At least one witness tells a different story. “The cop said, ‘Put up your hands’ or something like that. ‘Show me your ID.’ And he went into his back pocket to pull out his I.D. and they shot him,” witness Paris Edwards told a local news station. “They thought he had a knife or a gun. He had nothing. He had no gun, no knife, and he was dead in the street.”

According to the police version of events, which at this point should be treated with the utmost skepticism, the officer fired at Glenn twice from a few feet away, striking him twice in the side.

Glenn died at the hospital that night. It is not clear at this point whether Glenn was handcuffed at the time he was shot. The police claim that no audio was recorded.

The LAPD’s refusal to release the surveillance video, even though it was generated by an ordinary business, has no legitimate basis in law or policy. Instead, the LAPD’s suppression of the video underscores the extent to which authoritarian forms of rule have become an accepted part of daily life in America. In practice, the police exercise the “right” to control what information is available to the public, and to seize and suppress information that places the police in a negative light.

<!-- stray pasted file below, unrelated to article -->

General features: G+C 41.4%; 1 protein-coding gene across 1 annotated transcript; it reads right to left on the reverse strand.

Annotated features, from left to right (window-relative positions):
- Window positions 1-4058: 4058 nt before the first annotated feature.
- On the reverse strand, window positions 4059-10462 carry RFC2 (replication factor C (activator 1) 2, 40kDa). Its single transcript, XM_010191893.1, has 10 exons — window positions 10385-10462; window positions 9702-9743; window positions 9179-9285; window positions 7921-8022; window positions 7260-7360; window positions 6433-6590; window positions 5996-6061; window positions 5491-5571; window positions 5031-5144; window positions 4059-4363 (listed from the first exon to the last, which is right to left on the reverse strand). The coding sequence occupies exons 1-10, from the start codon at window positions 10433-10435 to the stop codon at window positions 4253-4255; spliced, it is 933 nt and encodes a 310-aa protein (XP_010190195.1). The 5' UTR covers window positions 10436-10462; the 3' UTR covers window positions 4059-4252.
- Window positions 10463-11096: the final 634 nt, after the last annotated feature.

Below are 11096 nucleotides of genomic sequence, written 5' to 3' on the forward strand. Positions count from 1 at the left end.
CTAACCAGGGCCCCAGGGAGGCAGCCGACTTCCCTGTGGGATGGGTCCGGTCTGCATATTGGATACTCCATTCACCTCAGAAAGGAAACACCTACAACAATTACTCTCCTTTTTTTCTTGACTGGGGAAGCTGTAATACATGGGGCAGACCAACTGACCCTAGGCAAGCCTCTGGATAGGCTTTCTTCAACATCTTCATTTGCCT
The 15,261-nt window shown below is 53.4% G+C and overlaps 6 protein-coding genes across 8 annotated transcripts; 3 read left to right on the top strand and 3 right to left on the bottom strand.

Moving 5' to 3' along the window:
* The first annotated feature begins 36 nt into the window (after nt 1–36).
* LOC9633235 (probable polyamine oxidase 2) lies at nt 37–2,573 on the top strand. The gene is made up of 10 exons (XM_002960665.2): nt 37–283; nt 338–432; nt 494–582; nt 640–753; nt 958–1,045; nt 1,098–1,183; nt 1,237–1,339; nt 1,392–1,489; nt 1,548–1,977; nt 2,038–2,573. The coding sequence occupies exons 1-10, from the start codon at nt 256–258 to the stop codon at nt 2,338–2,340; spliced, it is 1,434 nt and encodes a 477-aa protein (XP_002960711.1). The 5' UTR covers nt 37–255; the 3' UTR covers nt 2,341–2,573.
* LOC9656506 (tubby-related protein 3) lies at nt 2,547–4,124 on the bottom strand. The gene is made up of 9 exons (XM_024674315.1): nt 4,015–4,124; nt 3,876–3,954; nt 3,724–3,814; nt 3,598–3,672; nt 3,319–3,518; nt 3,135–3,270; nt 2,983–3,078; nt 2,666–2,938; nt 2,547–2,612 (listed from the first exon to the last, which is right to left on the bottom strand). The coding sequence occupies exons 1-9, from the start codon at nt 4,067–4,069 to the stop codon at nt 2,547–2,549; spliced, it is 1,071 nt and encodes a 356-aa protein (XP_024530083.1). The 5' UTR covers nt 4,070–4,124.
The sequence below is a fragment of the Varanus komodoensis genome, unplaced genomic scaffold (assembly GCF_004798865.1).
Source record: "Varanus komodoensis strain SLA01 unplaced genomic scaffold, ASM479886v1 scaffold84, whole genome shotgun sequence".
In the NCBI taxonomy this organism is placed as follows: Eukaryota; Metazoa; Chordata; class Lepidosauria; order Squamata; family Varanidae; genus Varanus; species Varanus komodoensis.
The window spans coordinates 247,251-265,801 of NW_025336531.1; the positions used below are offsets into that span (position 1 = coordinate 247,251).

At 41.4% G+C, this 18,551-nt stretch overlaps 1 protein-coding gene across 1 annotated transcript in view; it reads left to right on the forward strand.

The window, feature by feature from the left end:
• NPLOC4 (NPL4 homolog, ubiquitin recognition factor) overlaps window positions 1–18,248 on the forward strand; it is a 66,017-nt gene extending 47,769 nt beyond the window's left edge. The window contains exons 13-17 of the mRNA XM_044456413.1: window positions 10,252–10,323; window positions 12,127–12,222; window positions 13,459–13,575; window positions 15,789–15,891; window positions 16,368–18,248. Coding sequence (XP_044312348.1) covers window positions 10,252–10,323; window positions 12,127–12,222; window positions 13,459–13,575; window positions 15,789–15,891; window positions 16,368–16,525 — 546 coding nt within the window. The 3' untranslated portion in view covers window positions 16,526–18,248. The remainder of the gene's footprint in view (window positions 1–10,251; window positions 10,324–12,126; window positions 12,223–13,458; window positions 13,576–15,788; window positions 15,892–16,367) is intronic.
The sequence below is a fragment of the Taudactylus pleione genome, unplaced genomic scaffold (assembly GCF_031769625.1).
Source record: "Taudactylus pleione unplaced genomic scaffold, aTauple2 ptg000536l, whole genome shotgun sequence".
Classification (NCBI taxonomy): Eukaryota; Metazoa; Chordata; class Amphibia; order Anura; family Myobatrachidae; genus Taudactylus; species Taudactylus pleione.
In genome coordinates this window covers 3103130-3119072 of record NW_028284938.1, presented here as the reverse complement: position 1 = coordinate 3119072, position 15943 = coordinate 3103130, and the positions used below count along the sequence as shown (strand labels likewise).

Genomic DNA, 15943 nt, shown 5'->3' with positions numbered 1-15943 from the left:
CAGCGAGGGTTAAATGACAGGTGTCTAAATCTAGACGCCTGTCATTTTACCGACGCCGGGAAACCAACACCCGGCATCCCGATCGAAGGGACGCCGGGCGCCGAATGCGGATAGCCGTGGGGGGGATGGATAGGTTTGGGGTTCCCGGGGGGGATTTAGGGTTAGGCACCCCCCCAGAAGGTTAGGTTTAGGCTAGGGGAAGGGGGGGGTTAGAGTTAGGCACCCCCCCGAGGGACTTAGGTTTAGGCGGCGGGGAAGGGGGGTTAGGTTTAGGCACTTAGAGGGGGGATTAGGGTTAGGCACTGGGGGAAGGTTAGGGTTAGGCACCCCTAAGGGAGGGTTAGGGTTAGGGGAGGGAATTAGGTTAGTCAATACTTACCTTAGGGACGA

It is obvious that the video is being suppressed out of concern that popular anger over social conditions and police brutality could boil over in a metropolitan region of nearly 18 million people. Especially in light of the recent upheavals in Baltimore, Maryland, which were touched off by a police killing, the local political establishment is hoping to delay the release of the video as long as possible, or until more favorable circumstances are present.

While the video of the shooting itself has not been released, the media has obtained and played a different cellphone video from some weeks before the shooting, which apparently shows Glenn in an altercation with another man. Attempts to pollute public consciousness by demonizing shooting victims in the media is another standard “damage control” tactic, one that was also employed following the killing of Michael Brown in Ferguson, Missouri.

In an initial press conference after the shooting, Los Angeles Police Chief Charlie Beck admitted that he was “very concerned” about the fact that Glenn was unarmed. “Any time an unarmed person is shot by a Los Angeles police officer, it takes extraordinary circumstances to justify that, and I have not seen those extraordinary circumstances at this point,” Beck said.